A Stitch in Time - An Interview with Ben Battersby


Please tell us about your background. What made you fall in love with cinema? How did you become interested in filmmaking and what did you work on before making A Stitch in Time?

I remember the first time I stepped onto a film set, I was immediately taken away with the energy and urgency. All these people working together for the same end. I at that time was very interested in stills photography, I was taking a lot of street & travel photos but I was could never quite imagine myself as a photo journalist or fashion photographer or even commercial photographer. But when I saw the film set I just knew this was for me. I guess it was the idea of team work that got me. I love that aspect of cinema, its always a team, no matter how large or small. If I had to summarize id say its team work and storytelling. Stills had always struck me as a way of storytelling, you try to tell a story in one frame. With cinema you have 25 frames per second to tell your story, that’s a lot more real estate!


I worked in the Uk film industry in the camera department working on BBC tv series, documentaries, costume dramas and feature films. In 2009 I moved to Argentina where I stated to work as a DOP on Commercials and music videos and also shot my first feature.


I began to direct as a way to shoot the stories that I wanted to tell. As a relief from the restraints and compromises that commercial work all too often set upon you as a filmmaker. I shot a short film “Lugares de Encuentro” and music videos for a few bands before shooting A Stitch in Time which was my first attempt at documentary as a director.



Which filmmakers influenced you and your filmmaking? Which films, especially documentaries, have affected you the most?

Ive always enjoyed documentaries. As a kid growing up in the UK I absolutely loved all the Natural history put out by BBC Bristol. I religiously watched all of David Attenborough’s documentaries for example. The uk has a very rich history in documentary making and I would say that I am very much influenced by that, certainly in terms of approach as opposed to the more flamboyant styles that you might find elsewhere.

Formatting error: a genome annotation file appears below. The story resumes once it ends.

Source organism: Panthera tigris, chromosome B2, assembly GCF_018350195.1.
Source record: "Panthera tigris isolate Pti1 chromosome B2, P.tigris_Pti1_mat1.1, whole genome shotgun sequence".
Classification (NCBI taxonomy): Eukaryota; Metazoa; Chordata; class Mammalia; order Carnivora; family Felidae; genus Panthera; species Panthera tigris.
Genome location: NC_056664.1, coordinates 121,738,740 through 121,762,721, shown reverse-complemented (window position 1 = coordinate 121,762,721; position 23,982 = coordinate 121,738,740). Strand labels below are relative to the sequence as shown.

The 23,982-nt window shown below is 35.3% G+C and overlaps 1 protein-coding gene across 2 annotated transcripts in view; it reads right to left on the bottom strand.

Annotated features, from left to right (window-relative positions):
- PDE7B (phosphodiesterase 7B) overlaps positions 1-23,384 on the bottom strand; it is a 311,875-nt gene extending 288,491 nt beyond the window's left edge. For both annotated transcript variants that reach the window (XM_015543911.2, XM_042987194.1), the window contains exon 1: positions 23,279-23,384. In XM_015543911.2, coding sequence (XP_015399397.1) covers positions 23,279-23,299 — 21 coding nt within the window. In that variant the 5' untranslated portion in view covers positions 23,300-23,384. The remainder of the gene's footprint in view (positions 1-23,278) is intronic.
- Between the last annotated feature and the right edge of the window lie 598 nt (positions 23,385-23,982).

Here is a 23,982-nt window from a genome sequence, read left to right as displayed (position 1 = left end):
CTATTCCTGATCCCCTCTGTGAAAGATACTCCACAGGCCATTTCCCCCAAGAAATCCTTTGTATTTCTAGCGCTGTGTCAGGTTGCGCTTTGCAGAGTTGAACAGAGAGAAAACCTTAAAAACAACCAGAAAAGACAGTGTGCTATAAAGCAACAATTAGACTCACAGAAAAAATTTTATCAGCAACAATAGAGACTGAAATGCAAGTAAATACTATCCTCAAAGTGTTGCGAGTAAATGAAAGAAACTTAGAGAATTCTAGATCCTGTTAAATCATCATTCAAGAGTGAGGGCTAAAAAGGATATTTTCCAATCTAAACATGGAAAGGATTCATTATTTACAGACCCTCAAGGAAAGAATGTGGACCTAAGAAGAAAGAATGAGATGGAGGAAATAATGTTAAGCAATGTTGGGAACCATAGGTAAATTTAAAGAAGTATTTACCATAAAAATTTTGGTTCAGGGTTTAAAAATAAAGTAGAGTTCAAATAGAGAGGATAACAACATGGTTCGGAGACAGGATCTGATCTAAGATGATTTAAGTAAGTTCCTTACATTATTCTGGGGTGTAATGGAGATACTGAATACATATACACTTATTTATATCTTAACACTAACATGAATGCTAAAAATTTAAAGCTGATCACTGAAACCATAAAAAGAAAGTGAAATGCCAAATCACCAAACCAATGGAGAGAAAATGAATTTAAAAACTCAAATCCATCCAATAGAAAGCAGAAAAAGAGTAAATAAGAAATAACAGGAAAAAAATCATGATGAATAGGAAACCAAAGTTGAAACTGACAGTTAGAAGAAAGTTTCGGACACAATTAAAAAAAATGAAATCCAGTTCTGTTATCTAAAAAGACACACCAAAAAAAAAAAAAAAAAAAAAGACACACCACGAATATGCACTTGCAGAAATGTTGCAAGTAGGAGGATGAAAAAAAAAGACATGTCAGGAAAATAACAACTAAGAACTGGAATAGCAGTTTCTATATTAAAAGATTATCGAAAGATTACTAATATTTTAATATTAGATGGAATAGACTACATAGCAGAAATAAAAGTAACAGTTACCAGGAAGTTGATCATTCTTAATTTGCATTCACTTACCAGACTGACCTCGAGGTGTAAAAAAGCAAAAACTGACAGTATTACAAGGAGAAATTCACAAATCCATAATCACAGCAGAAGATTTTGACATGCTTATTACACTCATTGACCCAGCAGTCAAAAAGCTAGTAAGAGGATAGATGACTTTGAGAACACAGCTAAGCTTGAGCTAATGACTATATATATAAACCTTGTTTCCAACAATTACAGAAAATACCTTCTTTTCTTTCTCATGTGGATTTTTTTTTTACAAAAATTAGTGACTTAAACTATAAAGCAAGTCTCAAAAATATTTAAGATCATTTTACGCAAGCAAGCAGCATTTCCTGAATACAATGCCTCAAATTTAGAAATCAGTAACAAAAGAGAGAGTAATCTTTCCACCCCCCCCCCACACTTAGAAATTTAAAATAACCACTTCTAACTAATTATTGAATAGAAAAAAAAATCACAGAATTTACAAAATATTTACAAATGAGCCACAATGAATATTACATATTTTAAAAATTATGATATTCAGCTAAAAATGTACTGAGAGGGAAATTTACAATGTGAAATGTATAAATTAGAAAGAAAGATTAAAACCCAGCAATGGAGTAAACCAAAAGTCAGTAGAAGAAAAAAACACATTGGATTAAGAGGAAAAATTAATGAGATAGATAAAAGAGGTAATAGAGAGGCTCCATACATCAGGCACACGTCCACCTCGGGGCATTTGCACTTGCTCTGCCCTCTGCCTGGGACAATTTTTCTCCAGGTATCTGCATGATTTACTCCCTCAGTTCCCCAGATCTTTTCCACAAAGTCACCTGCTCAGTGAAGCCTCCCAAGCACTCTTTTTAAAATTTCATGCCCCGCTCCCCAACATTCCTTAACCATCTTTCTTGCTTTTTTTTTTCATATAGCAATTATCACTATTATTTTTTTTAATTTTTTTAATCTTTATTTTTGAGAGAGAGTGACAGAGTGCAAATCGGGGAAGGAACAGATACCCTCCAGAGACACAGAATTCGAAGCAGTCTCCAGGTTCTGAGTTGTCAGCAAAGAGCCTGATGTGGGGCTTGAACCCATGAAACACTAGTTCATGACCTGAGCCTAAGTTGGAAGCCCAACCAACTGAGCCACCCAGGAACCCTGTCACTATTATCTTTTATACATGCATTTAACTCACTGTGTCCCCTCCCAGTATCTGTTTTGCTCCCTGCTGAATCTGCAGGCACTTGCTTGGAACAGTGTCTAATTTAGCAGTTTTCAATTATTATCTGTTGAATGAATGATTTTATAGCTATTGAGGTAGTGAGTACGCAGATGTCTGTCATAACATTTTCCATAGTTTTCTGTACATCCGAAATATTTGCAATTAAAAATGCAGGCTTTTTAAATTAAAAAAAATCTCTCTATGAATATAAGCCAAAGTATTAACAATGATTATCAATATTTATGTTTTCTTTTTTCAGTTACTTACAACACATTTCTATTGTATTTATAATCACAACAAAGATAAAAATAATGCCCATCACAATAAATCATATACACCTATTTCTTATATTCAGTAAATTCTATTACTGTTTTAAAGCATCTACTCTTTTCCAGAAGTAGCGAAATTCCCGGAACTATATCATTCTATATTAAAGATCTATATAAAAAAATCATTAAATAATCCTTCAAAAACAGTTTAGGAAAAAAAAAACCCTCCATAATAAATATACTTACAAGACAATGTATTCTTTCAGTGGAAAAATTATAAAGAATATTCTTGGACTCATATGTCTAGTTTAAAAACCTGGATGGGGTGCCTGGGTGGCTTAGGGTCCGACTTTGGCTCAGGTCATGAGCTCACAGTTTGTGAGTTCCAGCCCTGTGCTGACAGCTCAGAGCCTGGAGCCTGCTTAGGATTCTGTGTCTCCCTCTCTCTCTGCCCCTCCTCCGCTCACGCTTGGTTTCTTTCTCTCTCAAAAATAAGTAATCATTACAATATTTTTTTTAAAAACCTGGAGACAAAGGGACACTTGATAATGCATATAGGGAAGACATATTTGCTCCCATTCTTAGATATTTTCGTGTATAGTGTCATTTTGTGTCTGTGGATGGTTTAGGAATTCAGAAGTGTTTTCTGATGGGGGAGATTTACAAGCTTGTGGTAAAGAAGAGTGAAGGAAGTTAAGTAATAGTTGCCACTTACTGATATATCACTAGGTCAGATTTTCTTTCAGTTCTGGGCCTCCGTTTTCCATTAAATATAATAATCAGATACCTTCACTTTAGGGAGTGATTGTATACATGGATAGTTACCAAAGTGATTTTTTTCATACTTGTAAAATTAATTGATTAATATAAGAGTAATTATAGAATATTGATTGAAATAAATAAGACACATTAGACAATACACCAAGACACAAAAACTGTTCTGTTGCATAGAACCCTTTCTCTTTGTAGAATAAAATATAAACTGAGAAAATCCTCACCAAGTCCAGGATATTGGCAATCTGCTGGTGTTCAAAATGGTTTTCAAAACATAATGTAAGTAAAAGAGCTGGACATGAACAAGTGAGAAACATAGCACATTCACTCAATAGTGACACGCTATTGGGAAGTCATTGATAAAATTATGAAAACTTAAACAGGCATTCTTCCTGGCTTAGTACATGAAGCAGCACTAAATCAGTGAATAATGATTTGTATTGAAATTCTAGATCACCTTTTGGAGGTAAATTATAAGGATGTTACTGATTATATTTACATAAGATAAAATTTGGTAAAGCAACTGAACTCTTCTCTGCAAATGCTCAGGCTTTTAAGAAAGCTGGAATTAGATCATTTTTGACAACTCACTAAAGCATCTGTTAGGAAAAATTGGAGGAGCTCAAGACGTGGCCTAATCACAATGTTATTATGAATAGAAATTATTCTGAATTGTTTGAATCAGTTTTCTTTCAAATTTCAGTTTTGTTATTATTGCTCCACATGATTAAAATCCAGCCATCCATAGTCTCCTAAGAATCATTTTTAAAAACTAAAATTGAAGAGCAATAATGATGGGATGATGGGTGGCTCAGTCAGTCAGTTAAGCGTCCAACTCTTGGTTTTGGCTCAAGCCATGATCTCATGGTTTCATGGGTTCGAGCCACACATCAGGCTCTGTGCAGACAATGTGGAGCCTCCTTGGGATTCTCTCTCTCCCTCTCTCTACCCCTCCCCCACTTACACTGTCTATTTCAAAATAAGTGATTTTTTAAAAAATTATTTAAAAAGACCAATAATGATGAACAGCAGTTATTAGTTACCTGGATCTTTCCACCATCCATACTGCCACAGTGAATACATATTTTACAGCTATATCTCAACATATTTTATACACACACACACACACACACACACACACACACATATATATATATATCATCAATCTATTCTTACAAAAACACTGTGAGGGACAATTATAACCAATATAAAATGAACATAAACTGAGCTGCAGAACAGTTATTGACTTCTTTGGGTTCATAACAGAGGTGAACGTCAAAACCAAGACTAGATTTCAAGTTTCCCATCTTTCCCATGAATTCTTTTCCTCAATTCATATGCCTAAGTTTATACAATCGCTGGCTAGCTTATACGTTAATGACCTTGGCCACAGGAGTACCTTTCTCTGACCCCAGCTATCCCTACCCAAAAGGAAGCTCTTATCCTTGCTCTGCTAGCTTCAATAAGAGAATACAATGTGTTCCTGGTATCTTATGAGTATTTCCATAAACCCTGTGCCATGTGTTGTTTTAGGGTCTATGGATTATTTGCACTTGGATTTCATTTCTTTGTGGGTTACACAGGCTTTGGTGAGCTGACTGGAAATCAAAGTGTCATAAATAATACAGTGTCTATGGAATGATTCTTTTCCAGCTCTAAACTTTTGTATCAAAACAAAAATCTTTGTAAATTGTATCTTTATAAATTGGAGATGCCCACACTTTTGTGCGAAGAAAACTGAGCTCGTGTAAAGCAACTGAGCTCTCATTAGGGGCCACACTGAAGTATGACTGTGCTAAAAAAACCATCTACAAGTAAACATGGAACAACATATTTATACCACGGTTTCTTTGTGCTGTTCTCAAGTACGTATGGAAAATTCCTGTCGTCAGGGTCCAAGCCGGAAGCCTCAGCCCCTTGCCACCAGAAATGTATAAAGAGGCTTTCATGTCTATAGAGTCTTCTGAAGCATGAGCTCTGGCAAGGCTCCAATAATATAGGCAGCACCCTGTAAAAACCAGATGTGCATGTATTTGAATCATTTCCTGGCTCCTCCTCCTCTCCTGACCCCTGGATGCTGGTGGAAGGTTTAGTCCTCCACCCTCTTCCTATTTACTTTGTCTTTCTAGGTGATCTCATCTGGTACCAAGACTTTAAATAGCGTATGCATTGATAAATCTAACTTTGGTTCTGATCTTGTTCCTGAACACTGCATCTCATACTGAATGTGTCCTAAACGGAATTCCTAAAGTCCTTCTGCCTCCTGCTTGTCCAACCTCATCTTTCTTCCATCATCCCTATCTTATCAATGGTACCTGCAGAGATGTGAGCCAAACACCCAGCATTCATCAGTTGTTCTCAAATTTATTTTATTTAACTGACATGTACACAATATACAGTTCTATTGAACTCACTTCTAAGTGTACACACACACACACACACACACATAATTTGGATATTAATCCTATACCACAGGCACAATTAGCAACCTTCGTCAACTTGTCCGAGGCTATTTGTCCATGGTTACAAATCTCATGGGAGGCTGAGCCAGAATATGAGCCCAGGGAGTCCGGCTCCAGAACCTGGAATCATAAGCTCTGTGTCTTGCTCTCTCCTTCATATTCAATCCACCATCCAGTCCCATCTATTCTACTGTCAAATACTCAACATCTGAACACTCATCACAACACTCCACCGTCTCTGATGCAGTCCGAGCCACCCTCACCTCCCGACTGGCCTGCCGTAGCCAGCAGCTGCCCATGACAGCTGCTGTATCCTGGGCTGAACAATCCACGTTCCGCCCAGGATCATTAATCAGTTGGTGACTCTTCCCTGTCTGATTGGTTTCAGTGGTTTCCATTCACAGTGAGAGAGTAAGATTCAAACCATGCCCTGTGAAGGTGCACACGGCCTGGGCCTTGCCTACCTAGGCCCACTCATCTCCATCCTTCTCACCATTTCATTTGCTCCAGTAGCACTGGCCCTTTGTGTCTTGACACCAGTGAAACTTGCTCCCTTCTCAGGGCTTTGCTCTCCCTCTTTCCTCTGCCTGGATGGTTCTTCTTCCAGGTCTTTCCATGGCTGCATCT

As an adult ill watch all sorts from investigative to natural history to more contemplative pieces. But as a filmmaker I enjoy docs that don’t forget that they are films not just a pieces of news reel. Im less interested in factual integrity & more concerned with the story. I like very much all work by Werner Herzog and his attitude towards documentary making probably best encapsulates what I think about them. They are films that are directed by someone in an attempt to tell a story in order to entertain & hopefully provoke thought in the viewer. That’s at least what I hope to be able to achieve with my films.


What are the themes/issues you try to reflect in your films? What, in your opinion, is the most important quality of a documentary?

Well I guess that so far Ive gone with what interests me. If im interested in the story that I see then it’s a go. I’m very much attracted to human stories, Im not so interested in my films being encyclopedic sources of information , there are people who can do that so much better than me! I like to think that they can provoke ideas in the viewer, the why & what for. I definitely see that I gravitate